Home Buying Process Part 4:  Offer and Negotiation

Making an offer and negotiating a contract are crucial parts of the home buying process.  This is not an area where you want to make a mistake.  Which is why it is so important to have a good agent, and lender working with you before you make an offer.   The process of making an offer is fairly easy thanks to uniform contracts.  Here in the state of Georgia, almost all realtors utilize the Georgia Association of Realtors Contract.   It changes a little from year to year but the core components stay the same.  This is good because it helps create uniform practices throughout the state.  Nevertheless, other areas of real estate do not always use uniform contracts.  For example, a condo conversion or a commercial purchase often have special contracts that are unique to the agreement or property.  But that is rarely the case with residential homes.  Your agent will walk you through the contract when you are preparing an offer. Most things are fairly straightforward.  Honestly, the current GAR contract is more of a buyer option than a contract because there are so many contingencies in favor of the buyer.  Regardless, when I work with buyers in any transaction I want them to understand three things:

  • Negotiation tactics vary depending on the property and market conditions
  • An offer price needs to be realistic
  • Time frames are crucial and must be understood

When it comes to negotiating everyone claims to be an expert.  I have worked in real estate for over 10 years, and I have seen all kinds of tactics.   Many of us are naturally competitive, and that seems to come out in people when they negotiate for property.  Someone wants to win.  In reality, both sides should win.  A seller wants to sell and a buyer wants buy.  Depending on market conditions, a buyer may get a great deal and other times a seller may get one.  But a good agent can make sure you buy or sell at a price that is either fair or a good deal.   The property and market conditions should influence your offer price.  For example, if the market is slow, and the house has been sitting there may be an opportunity to purchase well below asking price.  Conversely, if the property is well located and highly desirable you need to bring a strong offer.  The type of property influences negotiations as well.  People become emotional about their home where as an investment or commercial property is mainly a business decision.  There is no rule of thumb or secret to negotiation.  It will depend on the situation, the market, and the circumstances around the property.  Try to find a good deal, but also be prepared to pay a fair price for what you want.  A good deal is always preferable, but there is nothing wrong with paying a fair price either.  Sometimes there just aren’t many great deals available.

When it comes to price all the same rules apply.  There is no set rule for the initial offer price.  That being said, most of the time you don’t want to make your best offer in the beginning.  But from time to time you will need too.  The last thing you should do is go around making low ball offers to everyone.  First of all, it wastes people’s time which is rude.  And lastly, it often makes you look stupid instead of smart.  Don’t get me wrong, you can make a low offer but do it within reason and when it makes it sense.  Most importantly, understand that it is ok to pay fair market value.  In the end, a good realtor will make sure you either get a fair price or a good deal.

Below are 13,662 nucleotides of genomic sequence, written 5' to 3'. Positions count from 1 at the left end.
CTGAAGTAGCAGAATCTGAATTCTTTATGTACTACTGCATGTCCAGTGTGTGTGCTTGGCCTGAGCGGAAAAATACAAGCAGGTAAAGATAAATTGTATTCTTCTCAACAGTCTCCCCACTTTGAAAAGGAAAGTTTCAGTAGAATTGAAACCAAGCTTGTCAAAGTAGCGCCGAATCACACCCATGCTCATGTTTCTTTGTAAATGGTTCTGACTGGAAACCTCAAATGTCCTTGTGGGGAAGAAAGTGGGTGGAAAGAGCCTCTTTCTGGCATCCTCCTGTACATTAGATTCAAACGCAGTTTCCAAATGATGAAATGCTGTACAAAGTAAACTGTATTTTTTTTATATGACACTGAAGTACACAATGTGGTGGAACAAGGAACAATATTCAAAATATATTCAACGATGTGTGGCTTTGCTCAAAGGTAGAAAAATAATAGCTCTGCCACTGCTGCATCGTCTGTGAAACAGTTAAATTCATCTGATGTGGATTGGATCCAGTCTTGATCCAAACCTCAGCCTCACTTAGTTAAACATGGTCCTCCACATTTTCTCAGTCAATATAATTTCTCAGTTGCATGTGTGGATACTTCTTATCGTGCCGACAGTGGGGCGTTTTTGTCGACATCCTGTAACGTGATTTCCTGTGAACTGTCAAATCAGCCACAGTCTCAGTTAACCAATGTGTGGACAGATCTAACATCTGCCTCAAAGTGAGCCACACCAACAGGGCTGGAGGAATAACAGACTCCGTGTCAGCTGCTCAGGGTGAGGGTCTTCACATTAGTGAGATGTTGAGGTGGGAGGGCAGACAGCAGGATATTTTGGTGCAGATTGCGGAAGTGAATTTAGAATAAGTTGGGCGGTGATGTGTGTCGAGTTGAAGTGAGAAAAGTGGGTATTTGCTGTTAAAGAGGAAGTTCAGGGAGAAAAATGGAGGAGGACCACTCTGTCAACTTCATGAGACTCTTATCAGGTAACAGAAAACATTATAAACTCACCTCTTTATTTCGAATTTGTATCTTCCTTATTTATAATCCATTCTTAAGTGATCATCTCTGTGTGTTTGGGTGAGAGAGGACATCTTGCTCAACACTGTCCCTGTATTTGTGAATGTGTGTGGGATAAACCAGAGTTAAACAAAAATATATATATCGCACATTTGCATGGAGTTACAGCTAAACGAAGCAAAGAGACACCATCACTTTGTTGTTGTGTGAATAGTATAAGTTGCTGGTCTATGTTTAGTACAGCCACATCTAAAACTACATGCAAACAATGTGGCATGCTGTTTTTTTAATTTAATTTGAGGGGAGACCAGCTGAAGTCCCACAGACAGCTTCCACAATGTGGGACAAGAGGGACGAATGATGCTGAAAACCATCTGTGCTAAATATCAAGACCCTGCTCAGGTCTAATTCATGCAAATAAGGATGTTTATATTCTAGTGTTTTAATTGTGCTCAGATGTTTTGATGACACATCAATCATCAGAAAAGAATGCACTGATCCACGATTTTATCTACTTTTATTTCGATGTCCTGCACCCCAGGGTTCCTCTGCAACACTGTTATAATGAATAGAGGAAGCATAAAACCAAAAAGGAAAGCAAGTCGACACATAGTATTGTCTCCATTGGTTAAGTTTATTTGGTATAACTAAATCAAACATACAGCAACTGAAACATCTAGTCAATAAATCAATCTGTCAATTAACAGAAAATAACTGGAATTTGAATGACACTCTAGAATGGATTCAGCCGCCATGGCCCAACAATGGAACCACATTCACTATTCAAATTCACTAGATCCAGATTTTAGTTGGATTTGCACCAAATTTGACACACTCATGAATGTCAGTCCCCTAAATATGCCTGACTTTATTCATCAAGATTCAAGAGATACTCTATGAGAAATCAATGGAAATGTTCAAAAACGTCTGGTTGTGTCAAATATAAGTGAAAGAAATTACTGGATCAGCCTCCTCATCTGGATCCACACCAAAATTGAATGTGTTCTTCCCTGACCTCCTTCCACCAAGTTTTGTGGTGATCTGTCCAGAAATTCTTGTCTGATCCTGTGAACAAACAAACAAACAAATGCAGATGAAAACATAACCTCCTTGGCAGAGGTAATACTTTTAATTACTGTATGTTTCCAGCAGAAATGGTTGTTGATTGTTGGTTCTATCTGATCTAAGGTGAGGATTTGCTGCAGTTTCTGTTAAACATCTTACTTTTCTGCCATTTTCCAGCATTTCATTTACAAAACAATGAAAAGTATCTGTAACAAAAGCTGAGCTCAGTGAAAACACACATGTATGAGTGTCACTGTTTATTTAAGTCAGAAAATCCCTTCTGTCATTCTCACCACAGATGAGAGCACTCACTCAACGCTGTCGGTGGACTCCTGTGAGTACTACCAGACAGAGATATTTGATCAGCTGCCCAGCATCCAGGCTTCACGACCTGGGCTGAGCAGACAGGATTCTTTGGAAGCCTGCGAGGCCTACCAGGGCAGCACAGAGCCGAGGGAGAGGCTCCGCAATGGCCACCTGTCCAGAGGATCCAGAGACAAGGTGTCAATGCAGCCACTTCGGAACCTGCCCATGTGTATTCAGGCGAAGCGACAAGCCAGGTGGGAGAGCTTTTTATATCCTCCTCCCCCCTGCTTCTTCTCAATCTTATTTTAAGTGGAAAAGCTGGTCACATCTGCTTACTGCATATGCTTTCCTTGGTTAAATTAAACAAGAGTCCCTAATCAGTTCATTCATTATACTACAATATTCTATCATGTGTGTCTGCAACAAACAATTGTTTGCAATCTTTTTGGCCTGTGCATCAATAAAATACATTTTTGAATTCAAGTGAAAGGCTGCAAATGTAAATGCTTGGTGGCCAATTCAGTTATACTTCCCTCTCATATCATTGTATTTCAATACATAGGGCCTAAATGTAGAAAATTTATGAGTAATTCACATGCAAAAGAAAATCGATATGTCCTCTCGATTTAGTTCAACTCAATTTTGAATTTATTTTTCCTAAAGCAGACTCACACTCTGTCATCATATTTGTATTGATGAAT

Lastly, you need to understand the time frames of the contract and make sure they are realistic and reasonable.   As a buyer, you will have a due diligence period and a financing contingency.   A due diligence period should be two weeks at the most when buying in the Athens area.  This is the time frame for you to get a licensed inspector into the property and your loan process underway.  14 days is more than enough time to get this accomplished for an existing home.  New construction purchases can be a little different, but 14 days is plenty of time for an existing home purchase.  The loan approval and appraisal can take a little bit longer.  In most cases, 25 days is enough but this can be pushed back a little if necessary.  The appraisal should be done within this timeframe.  Ideally, the appraisal price is equal to or greater than the contract price.  If not, you will have the option to leave the contract, reduce the price, or pay the difference.  It should be noted that most appraisals are usually within a few thousand of the agreed price. Basically, don’t expect the appraisal to be $30,000 over your contract price.  It can happen but it is rare.

In the end, this part of process is very subjective.  The market conditions and circumstances around the property should always be considered when making an offer.  For instance, when a property is in foreclosure you may be able to take advantage.  But beware because many foreclosures are competitive, and you may need to offer list price or better to acquire the property.  One of the biggest things you need to have with your realtor is trust.  You may need to rely heavily on them when it comes to making an offer.  So it is important to find someone that you can trust that is professional.  There are bad people in every profession.  Bad lawyers, bad doctors, bad chefs, and bad hair stylist.  Real estate is no different so find a good person to help you.

If you have any questions or real estate needs, please don’t hesitate to contact me or visit my real estate brokerage firm, 5 Market Realty.